Page 688 - Week 03 - Tuesday, 8 March 2005
to stand here saying that parents have to be competitive in their misery or that people with a disability must compete to get the services they need.
I am sure that the government will be taking all these comments on board in a way that will perhaps better address the issues as we move on, trying to make continual improvement in this very challenging area. People with a disability are still being inappropriately housed. We have seen that. I do not need to comment further. People see it in the media. They see letters to the editor. Other members have people ringing their offices, I am sure, saying that there are still real problems in terms of flexibility within housing to match people to areas where they live and/or follow up people with a disability, mental or otherwise, with relevant and appropriate support and care. I also agree with Dr Foskey’s thoughts on the notion of group homes. I will talk about that later, too.
If we look back at the first report in April 2003, five joint community and government reform working groups were established to assist Disability ACT, as well as the community advisory body that was formed after that date. All are doing a fantastic job. I want to put it on the record that I am not downplaying the magnificent effort by the community. The groups were to investigate a broad range of issues: eligibility, funding, housing quality standards, and work force and legislation reform. As we all know, there were 50 recommendations in total from the Gallop report. Many of these recommendations have unfortunately, from where I sit, really only been devolved, if I can put it that way, to discussion paper, option paper or policy proposal level.
The government, in its first report back to the Assembly on 1 April 2003, stated that, “It is vitally important that people with disabilities have appropriate access to government programs, services and facilities.” In his opening statement of the snapshot of community attitudes on disability in the ACT on 3 December 2003, Craig Wallace asked all of us to take responsibility for improving the outcomes for people with disabilities, families and carers in the Canberra community. It is interesting to note in the snapshot report that some 97 per cent of residents said they would be comfortable about helping a person in a wheelchair carry groceries to the supermarket checkout. I see the community raising its efforts. I am, however, most disappointed that, despite all the talk and hype that we have heard from the government, beefing this thing up, saying, “We’re doing lots of things, we’ve got lots of paper and things are happening”, we still see 45 per cent of ACT residents indicating that people with a disability do not have the same access to services as other people in the ACT.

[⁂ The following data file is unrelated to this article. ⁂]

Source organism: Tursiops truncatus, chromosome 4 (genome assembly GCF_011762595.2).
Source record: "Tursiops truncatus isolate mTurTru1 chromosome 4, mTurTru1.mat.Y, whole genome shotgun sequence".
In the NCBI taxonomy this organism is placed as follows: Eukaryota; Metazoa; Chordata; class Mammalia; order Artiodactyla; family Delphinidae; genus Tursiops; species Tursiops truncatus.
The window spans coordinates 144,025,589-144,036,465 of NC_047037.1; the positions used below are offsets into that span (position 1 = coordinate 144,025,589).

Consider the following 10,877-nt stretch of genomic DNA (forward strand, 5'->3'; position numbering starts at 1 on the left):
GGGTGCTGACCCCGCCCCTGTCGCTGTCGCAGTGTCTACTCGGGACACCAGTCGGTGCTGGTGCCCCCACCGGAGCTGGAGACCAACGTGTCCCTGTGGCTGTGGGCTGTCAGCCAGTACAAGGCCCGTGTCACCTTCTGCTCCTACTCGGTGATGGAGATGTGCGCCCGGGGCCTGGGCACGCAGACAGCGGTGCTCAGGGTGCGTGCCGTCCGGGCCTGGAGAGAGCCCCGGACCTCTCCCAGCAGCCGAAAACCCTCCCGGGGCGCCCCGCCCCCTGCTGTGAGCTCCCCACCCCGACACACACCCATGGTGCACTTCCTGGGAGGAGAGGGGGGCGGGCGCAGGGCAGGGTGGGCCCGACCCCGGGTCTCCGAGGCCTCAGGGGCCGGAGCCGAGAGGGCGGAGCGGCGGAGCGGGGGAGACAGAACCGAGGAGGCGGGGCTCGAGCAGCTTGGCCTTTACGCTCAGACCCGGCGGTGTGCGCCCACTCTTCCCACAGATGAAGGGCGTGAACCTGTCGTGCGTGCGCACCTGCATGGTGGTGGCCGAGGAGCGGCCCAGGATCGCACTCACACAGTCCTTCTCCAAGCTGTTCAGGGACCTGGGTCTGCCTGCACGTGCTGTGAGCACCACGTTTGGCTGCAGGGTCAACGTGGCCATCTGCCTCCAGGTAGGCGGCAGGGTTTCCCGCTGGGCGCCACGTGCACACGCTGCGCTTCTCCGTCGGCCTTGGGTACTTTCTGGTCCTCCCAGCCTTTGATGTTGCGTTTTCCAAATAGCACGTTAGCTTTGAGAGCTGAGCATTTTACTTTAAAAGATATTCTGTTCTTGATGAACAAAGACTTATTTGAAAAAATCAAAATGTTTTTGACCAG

We have come a long way down the track since Gallop. Two years on people are still saying these things. Forty-four per cent of residents suggest that people with a disability do not have the same opportunities to participate in community life as other people and 30 per cent indicate that, overall, people with a disability are not treated fairly in the ACT. More than half, 54 per cent, of the community feel that people with a disability do not have adequate government financial support. I put this question to the Assembly: surely the community is doing its bit? Is it not clear and evident that the government is letting people down?
In its fourth and final report the government outlines progress made against the government’s response to the recommendations of the Board of Inquiry into Disability Services since the government response was originally tabled in the Assembly in 2002.